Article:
Zoom Meeting Sermon February 19 2023

 

Topic: Core Tenet #8 and Treating People as Things

Today we are going to talk about Core Tenet #8. First, I would like to read the full quote that this Core Tenet is based on:

“And sin, young man, is when you treat people as things. Including yourself. That’s what sin is.”

This quote comes from the Discworld novel “Carpe Jugulum” by Terry Pratchett. The one delivering this profound statement is the witch and Patron Saint of the Path Esmerelda “Granny” Weatherwax. She is speaking to a young priest, who objects, claiming that there must be more to it than that. But if you think about it, she is absolutely right.

The only true prohibition of the Path is doing harm, and harm always begins with denying a person’s humanity, whether yours or another’s. The root of a lot of this is xenophobia, which is fear of or aversion to anyone different or not of one’s self-selected tribe. Xenophobia manifests itself in different ways, including racism and stereotyping.

Racism may be the most insidious kind of collective cultural harm, and is proving discouragingly difficult for humanity to evolve beyond. This is partly because frank and honest conversations about racism make white people uncomfortable, so they do not want to talk about it. But it is important that everyone recognize racist ideas and reject them in our quest to become more Enlightened and civilized. We are making progress on that front, but if it seems outrageous to you that “everything is racist now,” just imagine how it must feel for people of color to have lived with that racism every day of their lives. If your response to somebody calling out a racist statement is “grow a thicker skin,” you are probably white, and white people do not get to declare that something is not racist just because they are not offended by it.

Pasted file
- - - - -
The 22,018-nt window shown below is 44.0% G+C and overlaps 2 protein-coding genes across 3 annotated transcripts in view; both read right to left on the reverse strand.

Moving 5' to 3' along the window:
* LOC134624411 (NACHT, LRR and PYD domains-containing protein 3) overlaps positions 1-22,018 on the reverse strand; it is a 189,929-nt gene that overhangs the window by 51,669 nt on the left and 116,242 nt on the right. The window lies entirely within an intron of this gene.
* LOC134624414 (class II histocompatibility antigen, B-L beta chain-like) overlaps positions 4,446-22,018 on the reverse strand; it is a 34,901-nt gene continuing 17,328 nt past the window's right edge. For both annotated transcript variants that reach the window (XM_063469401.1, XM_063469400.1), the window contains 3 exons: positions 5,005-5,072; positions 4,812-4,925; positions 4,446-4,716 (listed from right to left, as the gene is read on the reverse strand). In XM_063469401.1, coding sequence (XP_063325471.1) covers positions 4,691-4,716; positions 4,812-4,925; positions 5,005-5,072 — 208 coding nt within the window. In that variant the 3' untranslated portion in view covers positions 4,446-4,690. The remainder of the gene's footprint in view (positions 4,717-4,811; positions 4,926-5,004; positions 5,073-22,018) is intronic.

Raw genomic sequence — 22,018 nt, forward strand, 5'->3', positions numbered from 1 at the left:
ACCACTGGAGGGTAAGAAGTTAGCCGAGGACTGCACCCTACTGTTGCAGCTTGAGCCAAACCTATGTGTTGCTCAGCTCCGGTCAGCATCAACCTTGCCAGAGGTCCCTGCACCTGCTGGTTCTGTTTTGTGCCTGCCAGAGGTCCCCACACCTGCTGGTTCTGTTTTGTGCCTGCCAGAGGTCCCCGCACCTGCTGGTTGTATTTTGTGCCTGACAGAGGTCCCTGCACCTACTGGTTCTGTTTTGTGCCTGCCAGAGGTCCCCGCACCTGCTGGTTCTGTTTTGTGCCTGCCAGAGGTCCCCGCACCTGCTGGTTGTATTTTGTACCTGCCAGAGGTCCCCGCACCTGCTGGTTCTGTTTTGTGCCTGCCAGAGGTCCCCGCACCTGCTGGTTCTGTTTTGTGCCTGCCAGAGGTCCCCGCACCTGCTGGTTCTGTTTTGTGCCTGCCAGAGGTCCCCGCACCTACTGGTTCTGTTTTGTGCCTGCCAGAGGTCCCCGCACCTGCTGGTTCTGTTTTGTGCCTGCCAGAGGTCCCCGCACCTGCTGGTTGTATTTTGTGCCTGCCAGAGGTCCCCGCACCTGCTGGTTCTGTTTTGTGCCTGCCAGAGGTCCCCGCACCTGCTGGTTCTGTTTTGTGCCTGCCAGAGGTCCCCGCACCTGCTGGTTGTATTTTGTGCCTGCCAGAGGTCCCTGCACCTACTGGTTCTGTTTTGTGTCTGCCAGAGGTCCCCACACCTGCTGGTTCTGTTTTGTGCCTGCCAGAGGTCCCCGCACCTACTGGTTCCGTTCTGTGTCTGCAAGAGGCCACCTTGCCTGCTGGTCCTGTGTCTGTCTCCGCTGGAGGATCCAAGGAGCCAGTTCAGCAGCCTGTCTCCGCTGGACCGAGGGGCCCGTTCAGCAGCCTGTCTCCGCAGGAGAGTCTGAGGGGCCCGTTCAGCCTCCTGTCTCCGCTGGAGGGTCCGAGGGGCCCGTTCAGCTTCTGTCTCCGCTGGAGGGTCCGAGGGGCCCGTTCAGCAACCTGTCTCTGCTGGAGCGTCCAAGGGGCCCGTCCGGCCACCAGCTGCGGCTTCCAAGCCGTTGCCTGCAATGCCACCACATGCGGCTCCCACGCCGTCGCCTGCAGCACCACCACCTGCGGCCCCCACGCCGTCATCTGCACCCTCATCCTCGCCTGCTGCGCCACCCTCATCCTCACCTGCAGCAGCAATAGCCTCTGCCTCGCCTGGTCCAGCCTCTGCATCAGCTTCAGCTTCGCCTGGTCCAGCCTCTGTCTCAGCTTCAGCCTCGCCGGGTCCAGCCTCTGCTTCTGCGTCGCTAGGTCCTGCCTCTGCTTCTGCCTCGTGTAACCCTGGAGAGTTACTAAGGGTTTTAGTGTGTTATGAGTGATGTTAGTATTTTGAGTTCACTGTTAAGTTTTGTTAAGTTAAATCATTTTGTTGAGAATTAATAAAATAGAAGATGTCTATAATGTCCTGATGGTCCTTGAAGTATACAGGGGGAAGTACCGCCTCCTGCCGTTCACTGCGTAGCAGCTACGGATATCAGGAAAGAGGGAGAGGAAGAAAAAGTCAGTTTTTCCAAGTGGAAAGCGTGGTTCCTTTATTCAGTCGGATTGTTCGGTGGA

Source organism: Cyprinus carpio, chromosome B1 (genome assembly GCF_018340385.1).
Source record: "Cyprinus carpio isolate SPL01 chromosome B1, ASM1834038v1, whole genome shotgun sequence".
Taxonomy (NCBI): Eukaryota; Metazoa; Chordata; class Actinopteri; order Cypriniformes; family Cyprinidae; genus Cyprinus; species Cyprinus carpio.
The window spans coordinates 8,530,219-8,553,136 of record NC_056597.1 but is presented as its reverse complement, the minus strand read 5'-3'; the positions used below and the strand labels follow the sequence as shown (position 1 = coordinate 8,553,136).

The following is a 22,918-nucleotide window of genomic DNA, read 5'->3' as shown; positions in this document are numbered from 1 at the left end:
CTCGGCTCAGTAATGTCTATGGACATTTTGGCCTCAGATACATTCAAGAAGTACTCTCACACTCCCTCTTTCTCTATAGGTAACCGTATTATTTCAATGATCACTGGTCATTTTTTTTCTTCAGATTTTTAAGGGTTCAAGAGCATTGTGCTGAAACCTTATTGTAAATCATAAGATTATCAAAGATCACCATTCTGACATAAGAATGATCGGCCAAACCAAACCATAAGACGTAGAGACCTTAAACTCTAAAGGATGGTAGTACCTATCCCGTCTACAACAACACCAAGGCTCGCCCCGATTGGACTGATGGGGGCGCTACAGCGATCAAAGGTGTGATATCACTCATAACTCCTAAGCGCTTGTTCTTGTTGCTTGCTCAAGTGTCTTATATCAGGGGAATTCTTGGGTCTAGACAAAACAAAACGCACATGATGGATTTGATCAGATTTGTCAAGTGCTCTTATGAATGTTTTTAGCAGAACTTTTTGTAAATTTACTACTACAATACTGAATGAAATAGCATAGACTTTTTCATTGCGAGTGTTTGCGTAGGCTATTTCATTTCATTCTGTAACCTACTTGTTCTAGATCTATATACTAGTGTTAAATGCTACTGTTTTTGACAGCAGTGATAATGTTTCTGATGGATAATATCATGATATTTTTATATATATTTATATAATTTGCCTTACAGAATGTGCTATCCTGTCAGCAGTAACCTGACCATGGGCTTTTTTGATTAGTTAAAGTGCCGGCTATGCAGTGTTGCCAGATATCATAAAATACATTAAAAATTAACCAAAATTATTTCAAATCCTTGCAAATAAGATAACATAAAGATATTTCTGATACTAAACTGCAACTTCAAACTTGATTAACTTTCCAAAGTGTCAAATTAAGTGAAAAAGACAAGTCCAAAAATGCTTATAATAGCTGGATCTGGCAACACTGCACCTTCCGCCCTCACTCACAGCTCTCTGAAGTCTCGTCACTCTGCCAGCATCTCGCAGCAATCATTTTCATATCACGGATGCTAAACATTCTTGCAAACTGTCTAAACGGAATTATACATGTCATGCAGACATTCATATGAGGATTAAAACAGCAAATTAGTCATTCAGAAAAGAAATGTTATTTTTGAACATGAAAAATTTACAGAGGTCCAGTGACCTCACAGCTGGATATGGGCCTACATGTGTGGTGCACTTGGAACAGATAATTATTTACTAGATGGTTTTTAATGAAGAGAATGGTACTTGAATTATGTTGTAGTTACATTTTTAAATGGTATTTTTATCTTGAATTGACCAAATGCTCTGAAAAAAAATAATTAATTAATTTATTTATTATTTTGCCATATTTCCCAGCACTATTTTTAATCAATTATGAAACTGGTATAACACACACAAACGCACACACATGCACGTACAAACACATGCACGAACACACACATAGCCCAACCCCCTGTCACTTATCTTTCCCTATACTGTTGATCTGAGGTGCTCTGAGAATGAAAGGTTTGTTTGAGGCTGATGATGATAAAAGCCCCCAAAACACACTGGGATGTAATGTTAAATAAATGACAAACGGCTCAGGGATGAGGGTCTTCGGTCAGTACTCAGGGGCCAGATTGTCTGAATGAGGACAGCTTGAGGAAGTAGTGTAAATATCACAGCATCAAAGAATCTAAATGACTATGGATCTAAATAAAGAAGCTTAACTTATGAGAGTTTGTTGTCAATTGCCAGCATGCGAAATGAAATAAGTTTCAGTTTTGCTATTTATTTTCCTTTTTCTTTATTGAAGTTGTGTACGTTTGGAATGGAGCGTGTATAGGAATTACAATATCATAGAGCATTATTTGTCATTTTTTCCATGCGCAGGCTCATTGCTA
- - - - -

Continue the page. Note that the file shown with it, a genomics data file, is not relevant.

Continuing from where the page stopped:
Stereotyping, whether on the basis of race or some other trait, is another kind of collective cultural harm that people seem reluctant to let go of. While it may be easier on our Dunbar region, reducing a person to a caricature is also intellectually lazy; it is how we justify avoiding getting to know people as unique individuals. But we are challenged, as benevolent and intelligent minds, to exercise Self-Control and Effort and see other people as humans rather than one-dimensional cardboard cutouts.

It is unfortunately very easy to fall into these mental traps, but with Self-Control, Compassion, and Mindfulness, you can learn to avoid them. The journey of the Path is toward the peace of Enlightenment, and the Enlightened mind sees every human it interacts with as a unique and precious individual and celebrates the vast diversity of human experience. Sometimes wisdom means listening to the stories of other people and learning from them.

Can you use the lessons of the Path to see things from a more Enlightened perspective?

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